I’ve been to the dizzying heights of Mt Buller three times before in my short career as a mountain bicyclist. The first time it rained and my clothes got dirty, the second time my bike exploded and the third time only my pedal exploded! Progress! (note: it didn’t actually explode it just broke). I was hoping it would be fourth time lucky. Or maybe fourth time better prepared? In a bit of déjà vu for Mountain Bike Australia, the fire danger rating was once again touching boiling point. But unlike last year the fires hadn’t started yet so there wasn’t smoke on the mountain, which meant you could enjoy the views!
ACT 1– Pedaling with pausations.
First up for the weekend was the Subaru MTBA XCE, or cross country eliminator – a 1–3 min course where 3–4 riders go head-to-head in an attempt to win. Simples!
A time trial was used first to sort out who’s who and create the lists for the heats. I put down a good lap, putting down the power up the climb then keeping it smooth down the stairs and onto the finish. I’ve always struggled with time trials, but I have increased my hourly weet-bix intake, which must be the reason for me putting down the third best time, equal with Olympian Dan McConnell. Or maybe it was my new Bianchi Methano 29l, or more Tai chi and green tea. Not that I actually drink green tea or do Tai chi. Anyway onto the heats!
The top two in each heat progresses, and so on and so forth, until you end up with four riders who battle it out for the podium position. It’s tough to gauge how you might go in the heats, as riders who don’t generally do well in the normal cross country can do well in XCE. So you need to enter each heat as if it is the final. After the main climb on the course, positions are usually set and if you are in the top 2 then it is time to gauge how far back third is and see how much energy you can conserve. As the main thing in XCE, it is not so much the initial sprint but it’s backing it up heat after heat. This is how my first few heats went. Putting the power down up the climbs, making the top 2 and then conserving to the finish. All things were going smoothly until the semi finals. I was up against fastest qualifier Jack Lamshed, Swell-Specialized’s Andy Blair and U19 rider Felix Smalley. The start was very hustle and bustle and as a result I was left sitting adrift with my feet out of my pedals heading for the shoreline. Felix was behind me facing a similar fate with Andy and Jack motoring away. I recovered quickly though, and tried to hunt down Jack for that final spot into the finals. I gave it everything around the course but was not catching Jack and could only hope that he had a slip up and I could come through and ‘pull a Bradbury’. But it was to no avail and it was into the small final for me. The semi really took it out of me though and Felix bested me in the small final. This meant I ended the night sixth, one position outside of the much needed UCI points. Dan McConnell got the win in the finals with Andy Blair and Jack Lamshed rounding out the podium.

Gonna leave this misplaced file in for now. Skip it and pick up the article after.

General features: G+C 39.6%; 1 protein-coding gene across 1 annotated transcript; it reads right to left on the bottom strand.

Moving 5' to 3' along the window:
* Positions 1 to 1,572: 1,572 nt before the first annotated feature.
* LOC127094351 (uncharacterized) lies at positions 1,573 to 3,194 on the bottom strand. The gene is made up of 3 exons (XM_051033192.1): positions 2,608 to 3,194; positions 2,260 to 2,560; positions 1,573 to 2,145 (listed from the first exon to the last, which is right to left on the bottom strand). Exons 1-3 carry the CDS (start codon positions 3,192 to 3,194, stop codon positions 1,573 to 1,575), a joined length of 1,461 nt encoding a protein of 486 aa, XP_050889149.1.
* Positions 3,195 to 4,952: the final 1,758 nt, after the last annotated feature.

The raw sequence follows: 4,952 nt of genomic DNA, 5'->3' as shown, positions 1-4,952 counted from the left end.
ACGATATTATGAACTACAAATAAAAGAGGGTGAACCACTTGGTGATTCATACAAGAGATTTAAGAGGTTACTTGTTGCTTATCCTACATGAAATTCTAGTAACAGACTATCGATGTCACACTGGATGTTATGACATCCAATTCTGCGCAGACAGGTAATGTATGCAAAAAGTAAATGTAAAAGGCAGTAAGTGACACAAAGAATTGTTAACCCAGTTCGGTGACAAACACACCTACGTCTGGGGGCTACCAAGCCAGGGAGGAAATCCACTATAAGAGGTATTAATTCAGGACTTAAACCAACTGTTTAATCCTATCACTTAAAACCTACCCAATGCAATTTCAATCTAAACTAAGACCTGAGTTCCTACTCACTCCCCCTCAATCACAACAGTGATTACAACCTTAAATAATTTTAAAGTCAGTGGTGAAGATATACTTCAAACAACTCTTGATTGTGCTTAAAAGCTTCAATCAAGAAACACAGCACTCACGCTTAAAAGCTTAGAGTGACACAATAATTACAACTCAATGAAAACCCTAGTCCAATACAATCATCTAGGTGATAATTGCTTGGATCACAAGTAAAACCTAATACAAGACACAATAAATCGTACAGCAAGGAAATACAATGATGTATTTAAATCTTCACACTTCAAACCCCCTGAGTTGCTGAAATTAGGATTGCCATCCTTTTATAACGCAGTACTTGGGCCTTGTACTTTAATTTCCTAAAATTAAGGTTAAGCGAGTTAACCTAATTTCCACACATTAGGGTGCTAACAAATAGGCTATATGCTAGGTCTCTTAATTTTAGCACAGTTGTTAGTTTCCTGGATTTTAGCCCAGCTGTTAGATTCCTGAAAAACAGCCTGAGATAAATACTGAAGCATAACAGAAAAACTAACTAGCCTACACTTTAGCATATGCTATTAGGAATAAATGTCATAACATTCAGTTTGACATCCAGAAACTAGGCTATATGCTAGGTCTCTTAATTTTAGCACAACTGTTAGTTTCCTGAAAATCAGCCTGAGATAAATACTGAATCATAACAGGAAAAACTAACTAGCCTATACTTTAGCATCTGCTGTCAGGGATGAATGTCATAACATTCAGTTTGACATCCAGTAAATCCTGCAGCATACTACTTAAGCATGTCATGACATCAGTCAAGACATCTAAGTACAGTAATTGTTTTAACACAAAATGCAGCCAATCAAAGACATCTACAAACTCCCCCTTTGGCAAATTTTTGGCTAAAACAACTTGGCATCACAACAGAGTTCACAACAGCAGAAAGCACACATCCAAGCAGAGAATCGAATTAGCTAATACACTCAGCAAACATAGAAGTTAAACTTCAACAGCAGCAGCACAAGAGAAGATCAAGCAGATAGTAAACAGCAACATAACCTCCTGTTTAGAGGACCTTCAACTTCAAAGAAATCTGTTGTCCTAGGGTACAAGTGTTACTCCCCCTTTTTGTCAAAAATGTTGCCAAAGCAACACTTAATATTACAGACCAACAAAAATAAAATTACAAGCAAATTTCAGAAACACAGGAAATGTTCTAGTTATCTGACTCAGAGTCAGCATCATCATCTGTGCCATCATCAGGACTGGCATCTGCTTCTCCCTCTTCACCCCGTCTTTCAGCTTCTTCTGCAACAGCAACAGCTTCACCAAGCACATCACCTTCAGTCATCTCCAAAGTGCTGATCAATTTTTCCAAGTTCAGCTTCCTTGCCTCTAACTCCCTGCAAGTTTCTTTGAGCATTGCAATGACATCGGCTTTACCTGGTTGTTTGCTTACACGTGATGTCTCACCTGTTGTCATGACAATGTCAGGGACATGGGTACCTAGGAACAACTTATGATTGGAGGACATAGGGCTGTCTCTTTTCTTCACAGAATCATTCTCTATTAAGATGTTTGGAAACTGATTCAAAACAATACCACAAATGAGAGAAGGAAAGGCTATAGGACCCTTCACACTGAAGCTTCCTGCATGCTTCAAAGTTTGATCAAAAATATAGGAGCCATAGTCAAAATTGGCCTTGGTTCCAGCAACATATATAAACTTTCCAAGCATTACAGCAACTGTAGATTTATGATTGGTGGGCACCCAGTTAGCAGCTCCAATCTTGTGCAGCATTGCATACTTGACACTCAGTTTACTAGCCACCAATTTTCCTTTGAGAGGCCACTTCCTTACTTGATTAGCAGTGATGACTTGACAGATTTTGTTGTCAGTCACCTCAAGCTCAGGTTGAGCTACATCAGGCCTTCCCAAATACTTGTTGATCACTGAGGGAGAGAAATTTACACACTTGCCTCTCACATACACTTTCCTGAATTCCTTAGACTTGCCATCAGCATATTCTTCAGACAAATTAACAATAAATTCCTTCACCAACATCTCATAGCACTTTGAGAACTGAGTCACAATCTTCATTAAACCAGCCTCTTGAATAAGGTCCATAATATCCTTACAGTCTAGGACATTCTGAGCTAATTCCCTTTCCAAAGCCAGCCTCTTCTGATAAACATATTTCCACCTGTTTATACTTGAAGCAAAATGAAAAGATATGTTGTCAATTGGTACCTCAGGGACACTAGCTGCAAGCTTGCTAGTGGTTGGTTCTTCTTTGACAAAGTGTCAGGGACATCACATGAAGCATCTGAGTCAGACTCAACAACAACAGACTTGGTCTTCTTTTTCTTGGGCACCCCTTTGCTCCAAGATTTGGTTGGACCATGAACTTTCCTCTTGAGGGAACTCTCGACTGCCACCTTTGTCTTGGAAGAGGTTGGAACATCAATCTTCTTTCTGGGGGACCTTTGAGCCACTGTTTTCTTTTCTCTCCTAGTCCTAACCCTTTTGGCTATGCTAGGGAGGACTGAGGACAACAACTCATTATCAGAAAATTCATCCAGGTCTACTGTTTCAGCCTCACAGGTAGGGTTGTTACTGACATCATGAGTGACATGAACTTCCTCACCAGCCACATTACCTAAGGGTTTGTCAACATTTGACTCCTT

ACT 2 – Pedaling without pausations.
The race start on Saturday came around quickly… is what I would say if the race start was in the morning and not 3pm in the afternoon. But anyway after a long morning of being busy enough to not fall asleep but not too busy that all I wanted to do was sleep, it was onto the race! The Buller course is not overly technical but is very physical, with the extra add-on that it is at altitude. I had a pretty smooth start up the initial concrete road and then with some luck, maneuvered my way around some crashes and hold ups leading into the singletrack and slotted in nicely behind Mark Tupalski. Positions didn’t change much for the next half-lap as there was a lot of single track and not much room for passing. Then it was out onto a road for an undulating traverse across the ridge. Mark attacked our little group as soon as we exited the single track. I thought about going with him but decided to be a bit more cautious after my fast start in Adelaide and sat in trying to conserve a bit for the later laps. The second lap went much the same with a group forming at the start of the single track and sticking together until we exited onto the traverse. Tristan Ward and I had a small gap as we exited the single track and I pressed on. Coming around for the third lap I was by myself for the first time in the race, and was glad to take the single track at my speed and not have to be breathing in the dust from those in front, as it was incredibly dusty the first few laps! I was travelling along great and feeling strong. I was sitting fifth in U23 at this point and happy with my position.
ACT 3 – The Final Pausation
I started the fourth lap on my own again and was travelling smoothly until I started the singletrack ascent. I started to cramp and had to get off and walk. I honestly can’t remember the last time I cramped in a race, and there was nothing I could do but watch the other riders ride away from me. This was demoralising and over the next few laps things just got worse. Unfortunately there isn’t much else I can write about. I was pulled out by the 80% rule at the beginning of the last lap and that was that.
Congratulations to the eventual winners Dan McConnell, Jared Graves and, a great ride by Cam Ivory for third overall and first U23. Full results can be found on Durt.com.au
On another note, the next round is at the new venue of Echuca on the Murray River. I’ll be putting up a little piece with some photos in the coming days of the tracks there. For now all I can tell you is it’s flat, there will be dirt and corners …